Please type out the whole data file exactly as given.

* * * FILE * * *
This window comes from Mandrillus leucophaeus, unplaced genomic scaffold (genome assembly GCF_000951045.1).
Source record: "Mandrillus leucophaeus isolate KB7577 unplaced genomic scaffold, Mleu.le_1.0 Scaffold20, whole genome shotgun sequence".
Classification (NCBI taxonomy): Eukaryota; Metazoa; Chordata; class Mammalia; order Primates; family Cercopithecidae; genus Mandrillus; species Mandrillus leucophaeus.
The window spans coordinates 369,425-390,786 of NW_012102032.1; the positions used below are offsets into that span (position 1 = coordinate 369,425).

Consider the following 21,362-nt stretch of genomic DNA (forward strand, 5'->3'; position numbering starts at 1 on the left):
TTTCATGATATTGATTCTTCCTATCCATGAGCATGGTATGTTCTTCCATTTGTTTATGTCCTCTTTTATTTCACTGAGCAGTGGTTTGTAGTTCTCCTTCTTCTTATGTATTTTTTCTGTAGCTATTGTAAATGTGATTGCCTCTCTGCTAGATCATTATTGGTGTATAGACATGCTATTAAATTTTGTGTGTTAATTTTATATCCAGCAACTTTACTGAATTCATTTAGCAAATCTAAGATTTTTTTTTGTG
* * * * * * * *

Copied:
This window comes from Mandrillus leucophaeus, unplaced genomic scaffold (genome assembly GCF_000951045.1).
Source record: "Mandrillus leucophaeus isolate KB7577 unplaced genomic scaffold, Mleu.le_1.0 Scaffold20, whole genome shotgun sequence".
Classification (NCBI taxonomy): Eukaryota; Metazoa; Chordata; class Mammalia; order Primates; family Cercopithecidae; genus Mandrillus; species Mandrillus leucophaeus.
The window spans coordinates 369,425-390,786 of NW_012102032.1; the positions used below are offsets into that span (position 1 = coordinate 369,425).

Consider the following 21,362-nt stretch of genomic DNA (forward strand, 5'->3'; position numbering starts at 1 on the left):
TTTCATGATATTGATTCTTCCTATCCATGAGCATGGTATGTTCTTCCATTTGTTTATGTCCTCTTTTATTTCACTGAGCAGTGGTTTGTAGTTCTCCTTCTTCTTATGTATTTTTTCTGTAGCTATTGTAAATGTGATTGCCTCTCTGCTAGATCATTATTGGTGTATAGACATGCTATTAAATTTTGTGTGTTAATTTTATATCCAGCAACTTTACTGAATTCATTTAGCAAATCTAAGATTTTTTTTTGTG